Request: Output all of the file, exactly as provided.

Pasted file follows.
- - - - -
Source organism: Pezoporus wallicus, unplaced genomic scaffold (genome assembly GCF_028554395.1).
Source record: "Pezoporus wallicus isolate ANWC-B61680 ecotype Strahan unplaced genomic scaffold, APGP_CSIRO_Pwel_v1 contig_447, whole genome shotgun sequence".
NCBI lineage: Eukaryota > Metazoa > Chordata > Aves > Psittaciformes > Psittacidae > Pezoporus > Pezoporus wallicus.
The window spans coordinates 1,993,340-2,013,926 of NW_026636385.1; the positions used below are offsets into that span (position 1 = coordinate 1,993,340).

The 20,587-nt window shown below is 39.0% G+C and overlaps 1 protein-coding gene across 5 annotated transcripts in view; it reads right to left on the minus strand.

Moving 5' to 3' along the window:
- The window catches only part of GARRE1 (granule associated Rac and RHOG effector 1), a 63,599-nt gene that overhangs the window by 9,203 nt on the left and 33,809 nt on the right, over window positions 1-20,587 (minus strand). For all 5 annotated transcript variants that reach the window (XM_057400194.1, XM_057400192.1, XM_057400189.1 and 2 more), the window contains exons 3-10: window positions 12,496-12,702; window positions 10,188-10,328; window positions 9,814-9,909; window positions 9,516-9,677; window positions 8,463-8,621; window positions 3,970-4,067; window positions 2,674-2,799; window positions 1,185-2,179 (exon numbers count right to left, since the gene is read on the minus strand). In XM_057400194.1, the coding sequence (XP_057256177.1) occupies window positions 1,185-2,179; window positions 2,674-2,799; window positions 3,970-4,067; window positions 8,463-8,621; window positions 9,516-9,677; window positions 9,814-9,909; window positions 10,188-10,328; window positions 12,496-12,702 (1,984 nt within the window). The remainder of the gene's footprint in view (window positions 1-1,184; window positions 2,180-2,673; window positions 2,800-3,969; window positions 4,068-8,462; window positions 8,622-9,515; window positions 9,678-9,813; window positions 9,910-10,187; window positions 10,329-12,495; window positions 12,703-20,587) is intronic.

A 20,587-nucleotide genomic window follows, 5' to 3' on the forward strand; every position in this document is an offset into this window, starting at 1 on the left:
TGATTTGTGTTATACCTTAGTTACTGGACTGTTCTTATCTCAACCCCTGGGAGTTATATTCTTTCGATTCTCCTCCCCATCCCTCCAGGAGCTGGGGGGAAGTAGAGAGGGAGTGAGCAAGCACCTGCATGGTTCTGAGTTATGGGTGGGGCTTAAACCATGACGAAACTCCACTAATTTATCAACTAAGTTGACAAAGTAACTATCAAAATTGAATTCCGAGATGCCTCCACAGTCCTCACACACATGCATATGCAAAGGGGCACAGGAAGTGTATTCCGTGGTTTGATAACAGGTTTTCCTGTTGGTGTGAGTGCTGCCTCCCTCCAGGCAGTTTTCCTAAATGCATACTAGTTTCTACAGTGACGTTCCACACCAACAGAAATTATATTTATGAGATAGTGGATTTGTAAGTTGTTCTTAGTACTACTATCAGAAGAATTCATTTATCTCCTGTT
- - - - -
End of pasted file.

Source organism: Pezoporus wallicus, unplaced genomic scaffold (genome assembly GCF_028554395.1).
Source record: "Pezoporus wallicus isolate ANWC-B61680 ecotype Strahan unplaced genomic scaffold, APGP_CSIRO_Pwel_v1 contig_447, whole genome shotgun sequence".
NCBI lineage: Eukaryota > Metazoa > Chordata > Aves > Psittaciformes > Psittacidae > Pezoporus > Pezoporus wallicus.
The window spans coordinates 1,993,340-2,013,926 of NW_026636385.1; the positions used below are offsets into that span (position 1 = coordinate 1,993,340).

The 20,587-nt window shown below is 39.0% G+C and overlaps 1 protein-coding gene across 5 annotated transcripts in view; it reads right to left on the minus strand.

Moving 5' to 3' along the window:
- The window catches only part of GARRE1 (granule associated Rac and RHOG effector 1), a 63,599-nt gene that overhangs the window by 9,203 nt on the left and 33,809 nt on the right, over window positions 1-20,587 (minus strand). For all 5 annotated transcript variants that reach the window (XM_057400194.1, XM_057400192.1, XM_057400189.1 and 2 more), the window contains exons 3-10: window positions 12,496-12,702; window positions 10,188-10,328; window positions 9,814-9,909; window positions 9,516-9,677; window positions 8,463-8,621; window positions 3,970-4,067; window positions 2,674-2,799; window positions 1,185-2,179 (exon numbers count right to left, since the gene is read on the minus strand). In XM_057400194.1, the coding sequence (XP_057256177.1) occupies window positions 1,185-2,179; window positions 2,674-2,799; window positions 3,970-4,067; window positions 8,463-8,621; window positions 9,516-9,677; window positions 9,814-9,909; window positions 10,188-10,328; window positions 12,496-12,702 (1,984 nt within the window). The remainder of the gene's footprint in view (window positions 1-1,184; window positions 2,180-2,673; window positions 2,800-3,969; window positions 4,068-8,462; window positions 8,622-9,515; window positions 9,678-9,813; window positions 9,910-10,187; window positions 10,329-12,495; window positions 12,703-20,587) is intronic.

A 20,587-nucleotide genomic window follows, 5' to 3' on the forward strand; every position in this document is an offset into this window, starting at 1 on the left:
TGATTTGTGTTATACCTTAGTTACTGGACTGTTCTTATCTCAACCCCTGGGAGTTATATTCTTTCGATTCTCCTCCCCATCCCTCCAGGAGCTGGGGGGAAGTAGAGAGGGAGTGAGCAAGCACCTGCATGGTTCTGAGTTATGGGTGGGGCTTAAACCATGACGAAACTCCACTAATTTATCAACTAAGTTGACAAAGTAACTATCAAAATTGAATTCCGAGATGCCTCCACAGTCCTCACACACATGCATATGCAAAGGGGCACAGGAAGTGTATTCCGTGGTTTGATAACAGGTTTTCCTGTTGGTGTGAGTGCTGCCTCCCTCCAGGCAGTTTTCCTAAATGCATACTAGTTTCTACAGTGACGTTCCACACCAACAGAAATTATATTTATGAGATAGTGGATTTGTAAGTTGTTCTTAGTACTACTATCAGAAGAATTCATTTATCTCCTGTT